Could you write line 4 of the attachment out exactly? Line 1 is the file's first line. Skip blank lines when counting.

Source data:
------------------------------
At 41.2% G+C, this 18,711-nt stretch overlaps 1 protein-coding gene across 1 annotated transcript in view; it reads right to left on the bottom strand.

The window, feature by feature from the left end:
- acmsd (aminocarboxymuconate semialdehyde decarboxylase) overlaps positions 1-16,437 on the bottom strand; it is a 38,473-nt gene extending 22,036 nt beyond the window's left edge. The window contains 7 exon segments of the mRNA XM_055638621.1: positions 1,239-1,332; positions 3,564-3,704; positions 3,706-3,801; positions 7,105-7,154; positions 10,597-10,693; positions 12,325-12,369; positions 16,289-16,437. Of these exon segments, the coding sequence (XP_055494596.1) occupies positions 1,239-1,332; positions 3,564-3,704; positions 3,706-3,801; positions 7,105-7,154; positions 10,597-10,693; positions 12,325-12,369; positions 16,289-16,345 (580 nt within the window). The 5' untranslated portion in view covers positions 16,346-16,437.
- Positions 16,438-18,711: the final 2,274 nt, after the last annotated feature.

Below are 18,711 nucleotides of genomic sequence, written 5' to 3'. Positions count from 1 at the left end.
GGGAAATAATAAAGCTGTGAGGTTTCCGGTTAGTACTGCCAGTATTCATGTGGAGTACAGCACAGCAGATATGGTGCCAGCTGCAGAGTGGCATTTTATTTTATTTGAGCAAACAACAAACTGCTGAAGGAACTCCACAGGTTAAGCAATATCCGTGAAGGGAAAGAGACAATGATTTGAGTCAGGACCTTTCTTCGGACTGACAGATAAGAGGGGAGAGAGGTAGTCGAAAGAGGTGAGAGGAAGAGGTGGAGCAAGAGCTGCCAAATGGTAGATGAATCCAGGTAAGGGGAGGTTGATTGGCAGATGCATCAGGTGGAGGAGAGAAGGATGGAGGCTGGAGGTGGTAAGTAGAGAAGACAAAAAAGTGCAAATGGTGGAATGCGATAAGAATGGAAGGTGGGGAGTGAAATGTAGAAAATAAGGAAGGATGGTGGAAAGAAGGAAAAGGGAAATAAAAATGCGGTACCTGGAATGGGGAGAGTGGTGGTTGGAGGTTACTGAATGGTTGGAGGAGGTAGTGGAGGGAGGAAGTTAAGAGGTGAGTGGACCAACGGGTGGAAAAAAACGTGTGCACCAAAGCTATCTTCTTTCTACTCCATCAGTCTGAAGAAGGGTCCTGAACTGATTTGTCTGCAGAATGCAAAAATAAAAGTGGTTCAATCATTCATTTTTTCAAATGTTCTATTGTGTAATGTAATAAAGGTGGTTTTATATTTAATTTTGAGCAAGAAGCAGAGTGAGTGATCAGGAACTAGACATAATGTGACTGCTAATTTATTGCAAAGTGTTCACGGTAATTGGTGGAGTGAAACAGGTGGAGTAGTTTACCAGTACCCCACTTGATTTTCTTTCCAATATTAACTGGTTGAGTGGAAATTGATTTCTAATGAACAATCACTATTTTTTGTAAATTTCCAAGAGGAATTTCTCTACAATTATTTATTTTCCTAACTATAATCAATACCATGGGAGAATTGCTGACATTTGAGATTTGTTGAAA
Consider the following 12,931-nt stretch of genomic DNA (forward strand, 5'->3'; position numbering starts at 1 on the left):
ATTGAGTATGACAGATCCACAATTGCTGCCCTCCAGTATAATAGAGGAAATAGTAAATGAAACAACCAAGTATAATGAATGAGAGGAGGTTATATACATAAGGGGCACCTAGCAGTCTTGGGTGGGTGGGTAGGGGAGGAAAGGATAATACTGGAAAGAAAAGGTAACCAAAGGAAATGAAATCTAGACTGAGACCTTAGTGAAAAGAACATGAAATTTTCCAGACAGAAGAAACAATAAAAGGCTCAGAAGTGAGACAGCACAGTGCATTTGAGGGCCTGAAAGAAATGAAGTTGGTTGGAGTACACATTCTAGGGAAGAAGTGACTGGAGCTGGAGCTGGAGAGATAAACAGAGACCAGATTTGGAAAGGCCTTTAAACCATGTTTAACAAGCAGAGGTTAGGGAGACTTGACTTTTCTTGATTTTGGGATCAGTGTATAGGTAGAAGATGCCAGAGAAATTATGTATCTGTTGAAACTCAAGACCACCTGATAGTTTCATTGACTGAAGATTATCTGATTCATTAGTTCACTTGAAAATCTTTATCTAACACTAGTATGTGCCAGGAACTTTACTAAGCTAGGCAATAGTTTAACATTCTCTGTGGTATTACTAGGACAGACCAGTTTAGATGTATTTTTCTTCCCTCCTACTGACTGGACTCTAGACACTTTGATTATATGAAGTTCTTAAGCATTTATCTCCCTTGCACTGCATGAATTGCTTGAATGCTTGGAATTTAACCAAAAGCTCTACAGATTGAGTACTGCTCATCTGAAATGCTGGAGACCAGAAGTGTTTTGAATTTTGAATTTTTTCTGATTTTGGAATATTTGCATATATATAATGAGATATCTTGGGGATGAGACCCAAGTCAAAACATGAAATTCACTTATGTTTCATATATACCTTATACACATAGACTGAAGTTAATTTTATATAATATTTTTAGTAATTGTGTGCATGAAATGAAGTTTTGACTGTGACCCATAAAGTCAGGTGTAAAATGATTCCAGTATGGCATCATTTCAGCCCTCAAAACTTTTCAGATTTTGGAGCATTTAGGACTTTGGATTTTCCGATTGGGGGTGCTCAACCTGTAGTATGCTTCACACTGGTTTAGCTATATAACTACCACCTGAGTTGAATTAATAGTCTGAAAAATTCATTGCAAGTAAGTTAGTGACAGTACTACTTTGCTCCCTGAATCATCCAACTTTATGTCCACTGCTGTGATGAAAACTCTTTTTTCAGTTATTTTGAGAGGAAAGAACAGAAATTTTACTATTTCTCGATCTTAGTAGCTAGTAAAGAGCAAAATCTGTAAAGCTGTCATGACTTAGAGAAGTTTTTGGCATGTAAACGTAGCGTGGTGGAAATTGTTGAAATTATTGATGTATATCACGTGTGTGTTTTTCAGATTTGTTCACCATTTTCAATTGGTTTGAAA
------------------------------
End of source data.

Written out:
- Positions 16,438-18,711: the final 2,274 nt, after the last annotated feature.